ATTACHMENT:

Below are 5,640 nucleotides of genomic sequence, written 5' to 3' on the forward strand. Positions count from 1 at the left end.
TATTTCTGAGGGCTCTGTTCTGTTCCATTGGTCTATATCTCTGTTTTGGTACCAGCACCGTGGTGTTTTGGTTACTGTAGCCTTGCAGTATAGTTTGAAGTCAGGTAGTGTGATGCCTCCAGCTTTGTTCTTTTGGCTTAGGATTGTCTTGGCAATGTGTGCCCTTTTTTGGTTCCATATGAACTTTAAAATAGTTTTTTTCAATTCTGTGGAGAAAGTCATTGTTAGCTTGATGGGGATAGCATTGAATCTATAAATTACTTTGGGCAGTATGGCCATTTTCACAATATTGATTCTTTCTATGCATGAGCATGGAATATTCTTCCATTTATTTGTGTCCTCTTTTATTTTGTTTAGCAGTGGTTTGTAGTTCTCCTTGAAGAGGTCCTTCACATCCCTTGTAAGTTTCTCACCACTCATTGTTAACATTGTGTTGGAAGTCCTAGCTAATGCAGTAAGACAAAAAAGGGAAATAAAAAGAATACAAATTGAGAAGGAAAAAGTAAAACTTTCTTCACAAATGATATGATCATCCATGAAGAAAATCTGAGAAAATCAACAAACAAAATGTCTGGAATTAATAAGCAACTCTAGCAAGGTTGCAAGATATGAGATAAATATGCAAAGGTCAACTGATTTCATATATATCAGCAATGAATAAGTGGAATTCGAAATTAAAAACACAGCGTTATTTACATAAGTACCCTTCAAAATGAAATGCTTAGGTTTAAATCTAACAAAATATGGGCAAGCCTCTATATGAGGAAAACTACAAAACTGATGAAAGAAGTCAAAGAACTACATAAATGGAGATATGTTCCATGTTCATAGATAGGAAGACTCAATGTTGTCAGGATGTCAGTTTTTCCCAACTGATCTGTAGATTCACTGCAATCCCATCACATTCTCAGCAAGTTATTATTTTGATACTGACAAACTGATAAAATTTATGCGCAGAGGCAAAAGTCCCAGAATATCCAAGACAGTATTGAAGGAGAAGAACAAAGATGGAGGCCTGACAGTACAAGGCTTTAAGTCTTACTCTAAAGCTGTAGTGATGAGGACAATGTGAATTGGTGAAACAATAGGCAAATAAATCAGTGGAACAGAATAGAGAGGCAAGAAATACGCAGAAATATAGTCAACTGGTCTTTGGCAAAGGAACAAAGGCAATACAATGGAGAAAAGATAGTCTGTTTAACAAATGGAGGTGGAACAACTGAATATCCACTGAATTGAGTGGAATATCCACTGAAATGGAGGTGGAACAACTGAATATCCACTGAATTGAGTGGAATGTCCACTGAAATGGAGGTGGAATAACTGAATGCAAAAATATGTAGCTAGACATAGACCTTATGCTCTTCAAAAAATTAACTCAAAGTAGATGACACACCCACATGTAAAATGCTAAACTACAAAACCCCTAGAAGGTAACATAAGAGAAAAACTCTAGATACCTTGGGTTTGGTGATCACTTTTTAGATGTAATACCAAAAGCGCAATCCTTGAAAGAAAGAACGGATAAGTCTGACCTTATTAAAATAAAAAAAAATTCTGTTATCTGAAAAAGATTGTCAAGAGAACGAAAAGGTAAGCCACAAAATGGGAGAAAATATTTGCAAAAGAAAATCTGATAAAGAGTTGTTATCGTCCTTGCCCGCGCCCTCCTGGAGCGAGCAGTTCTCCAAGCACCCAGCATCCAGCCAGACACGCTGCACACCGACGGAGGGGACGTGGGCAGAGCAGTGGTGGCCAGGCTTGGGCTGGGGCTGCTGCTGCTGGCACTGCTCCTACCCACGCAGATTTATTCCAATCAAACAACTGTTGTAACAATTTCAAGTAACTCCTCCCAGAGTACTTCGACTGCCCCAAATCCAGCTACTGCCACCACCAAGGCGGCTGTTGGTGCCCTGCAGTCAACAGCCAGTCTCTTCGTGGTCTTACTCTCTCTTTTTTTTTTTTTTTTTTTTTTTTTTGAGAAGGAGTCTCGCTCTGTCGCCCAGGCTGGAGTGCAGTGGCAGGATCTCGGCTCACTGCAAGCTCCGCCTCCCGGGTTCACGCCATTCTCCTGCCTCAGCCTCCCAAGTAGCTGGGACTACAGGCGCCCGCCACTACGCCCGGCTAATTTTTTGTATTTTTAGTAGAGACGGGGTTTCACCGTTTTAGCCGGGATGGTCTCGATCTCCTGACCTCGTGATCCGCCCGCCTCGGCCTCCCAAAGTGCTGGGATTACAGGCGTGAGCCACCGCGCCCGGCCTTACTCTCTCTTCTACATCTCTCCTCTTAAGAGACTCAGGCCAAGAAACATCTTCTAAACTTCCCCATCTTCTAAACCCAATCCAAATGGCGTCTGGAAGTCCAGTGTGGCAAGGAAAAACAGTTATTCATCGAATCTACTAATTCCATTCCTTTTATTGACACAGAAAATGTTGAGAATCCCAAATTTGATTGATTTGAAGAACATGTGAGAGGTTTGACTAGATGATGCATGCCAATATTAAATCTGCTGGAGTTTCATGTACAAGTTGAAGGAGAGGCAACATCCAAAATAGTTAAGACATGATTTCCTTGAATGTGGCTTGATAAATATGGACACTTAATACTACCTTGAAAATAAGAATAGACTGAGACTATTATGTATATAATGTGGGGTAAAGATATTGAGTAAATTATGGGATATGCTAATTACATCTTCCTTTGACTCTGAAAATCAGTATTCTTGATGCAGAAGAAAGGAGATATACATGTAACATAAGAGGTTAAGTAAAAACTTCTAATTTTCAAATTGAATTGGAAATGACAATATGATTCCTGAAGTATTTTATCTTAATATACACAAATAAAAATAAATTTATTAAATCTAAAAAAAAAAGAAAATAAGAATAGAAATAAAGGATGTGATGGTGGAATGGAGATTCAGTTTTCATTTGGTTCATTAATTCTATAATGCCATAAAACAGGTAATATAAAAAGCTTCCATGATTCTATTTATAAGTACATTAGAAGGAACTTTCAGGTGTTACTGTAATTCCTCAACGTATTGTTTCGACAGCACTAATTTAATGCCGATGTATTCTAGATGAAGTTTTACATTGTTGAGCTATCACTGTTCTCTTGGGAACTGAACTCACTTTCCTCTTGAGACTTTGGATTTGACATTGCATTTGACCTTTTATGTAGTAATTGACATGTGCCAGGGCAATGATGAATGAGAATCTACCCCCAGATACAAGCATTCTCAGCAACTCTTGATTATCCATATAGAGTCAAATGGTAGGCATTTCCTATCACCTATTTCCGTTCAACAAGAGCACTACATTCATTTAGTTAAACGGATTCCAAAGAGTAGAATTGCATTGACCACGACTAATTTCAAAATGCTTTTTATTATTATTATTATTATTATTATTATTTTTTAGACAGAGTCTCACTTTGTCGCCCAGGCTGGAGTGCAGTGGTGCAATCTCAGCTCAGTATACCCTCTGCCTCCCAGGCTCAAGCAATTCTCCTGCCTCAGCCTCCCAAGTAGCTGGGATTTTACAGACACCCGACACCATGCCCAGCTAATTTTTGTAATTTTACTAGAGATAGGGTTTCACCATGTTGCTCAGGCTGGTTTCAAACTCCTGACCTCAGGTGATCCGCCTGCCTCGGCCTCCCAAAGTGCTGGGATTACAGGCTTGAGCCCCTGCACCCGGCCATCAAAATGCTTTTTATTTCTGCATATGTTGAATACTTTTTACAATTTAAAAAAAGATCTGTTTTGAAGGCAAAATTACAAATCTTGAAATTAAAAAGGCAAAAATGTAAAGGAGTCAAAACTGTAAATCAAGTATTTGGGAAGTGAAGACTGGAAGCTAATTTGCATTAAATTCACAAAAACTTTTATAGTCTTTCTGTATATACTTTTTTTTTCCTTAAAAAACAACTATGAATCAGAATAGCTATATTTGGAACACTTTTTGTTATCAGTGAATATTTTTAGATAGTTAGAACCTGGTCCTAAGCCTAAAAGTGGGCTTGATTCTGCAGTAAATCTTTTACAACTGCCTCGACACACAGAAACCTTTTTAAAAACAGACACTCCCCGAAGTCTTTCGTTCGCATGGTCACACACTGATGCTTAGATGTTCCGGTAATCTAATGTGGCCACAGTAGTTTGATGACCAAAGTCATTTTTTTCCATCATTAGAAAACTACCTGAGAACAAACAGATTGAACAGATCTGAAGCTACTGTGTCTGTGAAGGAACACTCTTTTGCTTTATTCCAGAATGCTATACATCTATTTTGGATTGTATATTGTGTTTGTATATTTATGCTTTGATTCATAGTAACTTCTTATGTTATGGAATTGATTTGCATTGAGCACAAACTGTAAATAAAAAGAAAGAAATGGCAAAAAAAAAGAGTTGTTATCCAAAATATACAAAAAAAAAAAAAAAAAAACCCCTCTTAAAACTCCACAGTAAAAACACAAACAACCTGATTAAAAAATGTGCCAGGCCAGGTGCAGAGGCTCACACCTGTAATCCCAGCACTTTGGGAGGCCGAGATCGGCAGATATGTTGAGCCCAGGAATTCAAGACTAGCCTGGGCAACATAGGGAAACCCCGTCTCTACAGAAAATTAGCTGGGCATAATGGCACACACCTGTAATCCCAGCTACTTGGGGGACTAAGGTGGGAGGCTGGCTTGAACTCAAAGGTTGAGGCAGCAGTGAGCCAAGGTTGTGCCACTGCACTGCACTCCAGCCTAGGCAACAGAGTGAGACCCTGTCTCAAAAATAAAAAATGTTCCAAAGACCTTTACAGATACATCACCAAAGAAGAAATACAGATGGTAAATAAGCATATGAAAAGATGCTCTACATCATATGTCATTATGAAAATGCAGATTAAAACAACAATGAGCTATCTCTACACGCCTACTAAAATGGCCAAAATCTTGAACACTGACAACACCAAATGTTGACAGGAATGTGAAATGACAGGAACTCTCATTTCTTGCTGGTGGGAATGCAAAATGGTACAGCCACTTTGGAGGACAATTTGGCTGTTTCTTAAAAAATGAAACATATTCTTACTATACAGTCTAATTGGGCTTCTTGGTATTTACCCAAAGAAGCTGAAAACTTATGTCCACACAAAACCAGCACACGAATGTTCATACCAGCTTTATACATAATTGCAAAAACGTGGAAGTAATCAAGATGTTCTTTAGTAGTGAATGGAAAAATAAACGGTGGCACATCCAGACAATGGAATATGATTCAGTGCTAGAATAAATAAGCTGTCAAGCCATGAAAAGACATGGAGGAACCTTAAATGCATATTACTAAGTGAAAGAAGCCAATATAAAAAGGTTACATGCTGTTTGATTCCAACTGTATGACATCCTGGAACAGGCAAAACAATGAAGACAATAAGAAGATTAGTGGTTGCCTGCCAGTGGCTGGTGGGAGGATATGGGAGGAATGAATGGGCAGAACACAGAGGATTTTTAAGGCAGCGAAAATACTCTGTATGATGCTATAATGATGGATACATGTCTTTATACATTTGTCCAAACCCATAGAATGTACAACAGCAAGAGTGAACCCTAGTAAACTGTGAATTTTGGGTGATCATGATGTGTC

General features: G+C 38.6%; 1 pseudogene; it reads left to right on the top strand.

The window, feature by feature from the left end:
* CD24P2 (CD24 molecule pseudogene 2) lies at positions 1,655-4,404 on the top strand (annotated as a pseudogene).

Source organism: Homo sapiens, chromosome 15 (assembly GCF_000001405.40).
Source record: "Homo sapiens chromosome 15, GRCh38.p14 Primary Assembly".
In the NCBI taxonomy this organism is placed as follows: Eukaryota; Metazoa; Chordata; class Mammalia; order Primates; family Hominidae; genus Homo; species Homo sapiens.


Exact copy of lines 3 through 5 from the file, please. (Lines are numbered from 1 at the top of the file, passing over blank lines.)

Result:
General features: G+C 38.6%; 1 pseudogene; it reads left to right on the top strand.

The window, feature by feature from the left end:
* CD24P2 (CD24 molecule pseudogene 2) lies at positions 1,655-4,404 on the top strand (annotated as a pseudogene).